Rural Intelligence: The Online Magazine for Eastern New York, Western Connecticut and the Southern Berkshires
Saturday, July 22, 2017
 
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RI Archives: Style

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STAIR GALLERIES

Berkshire Woodworkers guild

BERKSHIRE TACONIC

Cupboards and Roses

HOLLISTER HOUSE

MATTHEWS GROUP

[See more House articles]

The High-Performance House, Part 8: Almost There

Rona Easton and Lonn Combs of EASTON+COMBS, the award-winning architectural office based in New Marlborough, Mass. have allowed Rural Intelligence to look over their shoulders (and those of their client) throughout the construction process of a high-performance home going up right now. This is the eighth installment in a series that is giving us a lens into the building of an energy efficient house in Egremont, Mass.

View from the north

To recap: Last fall we broke ground on a house commissioned by a homeowner who requested a “house that would not use fossil fuels, and would be resilient in a variety of scenarios.” We’ve shared our process with Rural Intelligence readers throughout the year and now, finally, the house is nearing completion, both on the exterior and interior. The exterior metal is almost completely installed, and the bridge between the two buildings is in fabrication, to be delivered and installed within the next month.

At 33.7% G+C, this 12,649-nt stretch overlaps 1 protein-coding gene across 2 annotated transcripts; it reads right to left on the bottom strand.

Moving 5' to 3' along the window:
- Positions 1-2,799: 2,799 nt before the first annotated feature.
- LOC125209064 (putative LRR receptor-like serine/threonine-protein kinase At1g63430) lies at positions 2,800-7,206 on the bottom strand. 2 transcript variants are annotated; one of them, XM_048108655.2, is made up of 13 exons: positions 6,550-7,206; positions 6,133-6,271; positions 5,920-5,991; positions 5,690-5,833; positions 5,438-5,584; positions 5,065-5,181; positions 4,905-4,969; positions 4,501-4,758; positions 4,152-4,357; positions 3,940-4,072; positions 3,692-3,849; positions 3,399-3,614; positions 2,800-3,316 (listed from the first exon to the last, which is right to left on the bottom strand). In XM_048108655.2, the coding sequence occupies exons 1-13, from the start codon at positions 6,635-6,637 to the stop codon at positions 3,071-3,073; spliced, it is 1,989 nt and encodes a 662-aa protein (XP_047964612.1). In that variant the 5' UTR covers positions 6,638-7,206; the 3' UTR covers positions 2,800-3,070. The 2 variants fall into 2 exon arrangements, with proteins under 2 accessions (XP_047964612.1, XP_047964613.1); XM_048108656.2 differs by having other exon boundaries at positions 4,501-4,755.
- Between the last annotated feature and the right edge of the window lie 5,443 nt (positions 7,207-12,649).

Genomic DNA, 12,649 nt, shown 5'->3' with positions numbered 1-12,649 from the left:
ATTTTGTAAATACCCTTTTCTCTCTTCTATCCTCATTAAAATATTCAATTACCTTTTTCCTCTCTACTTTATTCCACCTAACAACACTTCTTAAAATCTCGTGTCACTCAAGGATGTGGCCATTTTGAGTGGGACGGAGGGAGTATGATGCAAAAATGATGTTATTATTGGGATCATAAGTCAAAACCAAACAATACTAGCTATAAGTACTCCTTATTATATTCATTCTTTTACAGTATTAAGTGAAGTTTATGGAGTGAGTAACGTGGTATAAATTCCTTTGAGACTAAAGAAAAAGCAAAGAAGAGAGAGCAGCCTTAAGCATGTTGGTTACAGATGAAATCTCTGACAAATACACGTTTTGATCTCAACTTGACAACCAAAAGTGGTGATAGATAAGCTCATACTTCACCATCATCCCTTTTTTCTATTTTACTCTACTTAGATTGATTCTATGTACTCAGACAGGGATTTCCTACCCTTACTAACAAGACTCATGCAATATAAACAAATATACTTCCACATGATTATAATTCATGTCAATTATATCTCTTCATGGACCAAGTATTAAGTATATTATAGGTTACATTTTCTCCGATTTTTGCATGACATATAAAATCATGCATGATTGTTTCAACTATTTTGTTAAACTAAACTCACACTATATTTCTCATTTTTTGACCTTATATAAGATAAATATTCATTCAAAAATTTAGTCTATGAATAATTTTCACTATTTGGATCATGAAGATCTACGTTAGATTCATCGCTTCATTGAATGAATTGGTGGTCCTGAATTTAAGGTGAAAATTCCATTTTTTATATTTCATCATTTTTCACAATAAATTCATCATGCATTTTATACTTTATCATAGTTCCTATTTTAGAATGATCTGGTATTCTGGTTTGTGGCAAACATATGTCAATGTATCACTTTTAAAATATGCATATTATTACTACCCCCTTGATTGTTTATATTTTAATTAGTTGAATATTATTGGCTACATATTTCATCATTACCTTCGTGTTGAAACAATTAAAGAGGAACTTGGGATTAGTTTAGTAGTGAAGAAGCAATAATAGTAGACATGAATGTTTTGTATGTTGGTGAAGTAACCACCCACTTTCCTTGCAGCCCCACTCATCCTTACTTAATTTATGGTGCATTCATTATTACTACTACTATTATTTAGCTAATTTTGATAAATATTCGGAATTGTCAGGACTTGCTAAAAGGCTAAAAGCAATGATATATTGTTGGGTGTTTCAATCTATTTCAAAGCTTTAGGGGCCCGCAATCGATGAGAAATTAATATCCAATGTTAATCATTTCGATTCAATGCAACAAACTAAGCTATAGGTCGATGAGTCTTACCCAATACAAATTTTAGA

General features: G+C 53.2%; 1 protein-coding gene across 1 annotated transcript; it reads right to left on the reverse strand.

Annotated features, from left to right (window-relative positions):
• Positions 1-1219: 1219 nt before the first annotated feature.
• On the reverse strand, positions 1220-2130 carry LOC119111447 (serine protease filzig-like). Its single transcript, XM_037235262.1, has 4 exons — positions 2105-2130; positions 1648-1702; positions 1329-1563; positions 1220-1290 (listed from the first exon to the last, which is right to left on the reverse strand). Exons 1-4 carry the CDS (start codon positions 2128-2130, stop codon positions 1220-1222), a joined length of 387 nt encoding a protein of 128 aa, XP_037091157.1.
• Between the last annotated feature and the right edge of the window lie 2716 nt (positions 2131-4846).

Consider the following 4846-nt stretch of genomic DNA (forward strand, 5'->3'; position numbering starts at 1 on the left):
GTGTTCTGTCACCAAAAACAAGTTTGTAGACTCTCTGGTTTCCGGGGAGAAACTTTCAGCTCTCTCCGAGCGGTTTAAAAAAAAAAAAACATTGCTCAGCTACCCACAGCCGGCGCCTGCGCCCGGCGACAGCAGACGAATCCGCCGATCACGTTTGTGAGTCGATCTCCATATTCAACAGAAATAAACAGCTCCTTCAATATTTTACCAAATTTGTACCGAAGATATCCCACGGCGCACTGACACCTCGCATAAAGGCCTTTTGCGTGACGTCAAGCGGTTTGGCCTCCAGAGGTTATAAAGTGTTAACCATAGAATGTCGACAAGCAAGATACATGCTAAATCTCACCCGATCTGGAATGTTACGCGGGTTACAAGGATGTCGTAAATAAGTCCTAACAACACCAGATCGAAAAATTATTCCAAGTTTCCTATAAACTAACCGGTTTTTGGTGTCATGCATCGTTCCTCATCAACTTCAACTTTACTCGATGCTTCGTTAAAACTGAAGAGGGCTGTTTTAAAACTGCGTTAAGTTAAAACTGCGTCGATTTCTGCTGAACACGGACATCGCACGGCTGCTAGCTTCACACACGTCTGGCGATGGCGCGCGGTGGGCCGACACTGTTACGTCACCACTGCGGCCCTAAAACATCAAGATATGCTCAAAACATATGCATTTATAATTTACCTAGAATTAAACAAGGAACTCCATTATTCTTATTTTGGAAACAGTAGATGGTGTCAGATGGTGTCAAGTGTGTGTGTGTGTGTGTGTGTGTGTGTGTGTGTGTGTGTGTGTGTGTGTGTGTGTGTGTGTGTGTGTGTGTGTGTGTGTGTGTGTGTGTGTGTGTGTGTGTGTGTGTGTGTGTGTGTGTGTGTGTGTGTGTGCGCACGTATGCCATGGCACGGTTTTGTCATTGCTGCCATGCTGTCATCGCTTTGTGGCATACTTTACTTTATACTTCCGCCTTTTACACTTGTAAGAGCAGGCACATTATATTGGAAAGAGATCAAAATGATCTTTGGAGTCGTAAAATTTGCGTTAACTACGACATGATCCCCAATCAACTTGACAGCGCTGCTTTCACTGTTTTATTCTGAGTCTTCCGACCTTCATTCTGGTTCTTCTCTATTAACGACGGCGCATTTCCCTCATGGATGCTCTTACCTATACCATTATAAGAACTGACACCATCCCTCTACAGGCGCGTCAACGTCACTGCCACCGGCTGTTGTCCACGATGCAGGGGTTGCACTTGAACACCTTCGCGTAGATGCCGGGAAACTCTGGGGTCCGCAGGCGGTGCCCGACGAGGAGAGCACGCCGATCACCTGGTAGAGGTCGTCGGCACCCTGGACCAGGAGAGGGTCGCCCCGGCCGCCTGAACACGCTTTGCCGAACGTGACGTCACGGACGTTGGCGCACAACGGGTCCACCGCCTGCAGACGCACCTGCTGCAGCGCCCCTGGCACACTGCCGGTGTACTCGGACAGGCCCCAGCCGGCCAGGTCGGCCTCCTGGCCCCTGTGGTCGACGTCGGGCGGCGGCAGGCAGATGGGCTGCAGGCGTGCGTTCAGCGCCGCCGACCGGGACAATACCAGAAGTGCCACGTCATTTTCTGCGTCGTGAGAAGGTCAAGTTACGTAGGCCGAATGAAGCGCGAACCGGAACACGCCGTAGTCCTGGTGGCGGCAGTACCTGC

View of the south.

View of the west facade.

The west facade.

 

The entrance canopy, waiting for the deck that will soon be installed.

The entrance canopies, fabricated by digifabshop in Hudson look fantastic. Our design priority was to provide shelter at the entrance doors, and to do it with subtlety, which we achieved by a straightforward design attached to the house wall. We kept it in metal, painted to match the building finish.

Light floods the house.

We continue to see and wonder at the full effect of the skylights and large windows, which flood the interior with sun and light all day. It’s hard to imagine that lighting would ever be used before dark. These hot days give us our first taste of the environmental impact of the high-performing building envelope. The house is cool and comfortable — without any air conditioning; it’s quite a shock when you step outside to the heat.

The skylight in the master bathroom, an interior space with no window, brings warmth to the space not possible with artificial light. The sky is visible from the shower, and you never lose your connection to the outside.

 

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Posted by Lisa Green on 06/12/17 at 11:51 AM • Permalink